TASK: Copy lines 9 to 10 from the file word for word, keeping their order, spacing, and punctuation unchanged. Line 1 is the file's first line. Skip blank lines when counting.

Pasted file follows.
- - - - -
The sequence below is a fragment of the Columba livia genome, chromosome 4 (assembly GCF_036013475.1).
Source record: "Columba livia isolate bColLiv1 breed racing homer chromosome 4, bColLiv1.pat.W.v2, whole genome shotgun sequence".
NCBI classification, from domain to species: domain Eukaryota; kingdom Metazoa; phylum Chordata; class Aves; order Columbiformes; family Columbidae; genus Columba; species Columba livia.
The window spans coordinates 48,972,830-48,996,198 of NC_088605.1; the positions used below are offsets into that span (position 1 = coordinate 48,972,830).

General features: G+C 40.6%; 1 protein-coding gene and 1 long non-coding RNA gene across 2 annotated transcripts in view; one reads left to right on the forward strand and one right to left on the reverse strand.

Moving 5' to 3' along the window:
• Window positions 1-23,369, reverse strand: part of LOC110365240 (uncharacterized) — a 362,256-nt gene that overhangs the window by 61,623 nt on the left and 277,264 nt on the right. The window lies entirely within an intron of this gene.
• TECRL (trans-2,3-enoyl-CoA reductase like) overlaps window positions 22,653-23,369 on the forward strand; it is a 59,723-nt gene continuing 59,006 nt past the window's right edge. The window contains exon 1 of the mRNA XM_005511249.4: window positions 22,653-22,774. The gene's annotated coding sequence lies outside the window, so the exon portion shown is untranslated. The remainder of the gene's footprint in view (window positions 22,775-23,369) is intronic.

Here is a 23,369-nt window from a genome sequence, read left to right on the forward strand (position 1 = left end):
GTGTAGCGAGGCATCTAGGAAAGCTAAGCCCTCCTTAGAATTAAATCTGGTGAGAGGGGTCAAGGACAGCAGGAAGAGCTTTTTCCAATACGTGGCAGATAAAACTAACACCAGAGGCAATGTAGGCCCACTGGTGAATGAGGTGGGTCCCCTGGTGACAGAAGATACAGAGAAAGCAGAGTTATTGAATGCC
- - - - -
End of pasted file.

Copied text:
Here is a 23,369-nt window from a genome sequence, read left to right on the forward strand (position 1 = left end):
GTGTAGCGAGGCATCTAGGAAAGCTAAGCCCTCCTTAGAATTAAATCTGGTGAGAGGGGTCAAGGACAGCAGGAAGAGCTTTTTCCAATACGTGGCAGATAAAACTAACACCAGAGGCAATGTAGGCCCACTGGTGAATGAGGTGGGTCCCCTGGTGACAGAAGATACAGAGAAAGCAGAGTTATTGAATGCC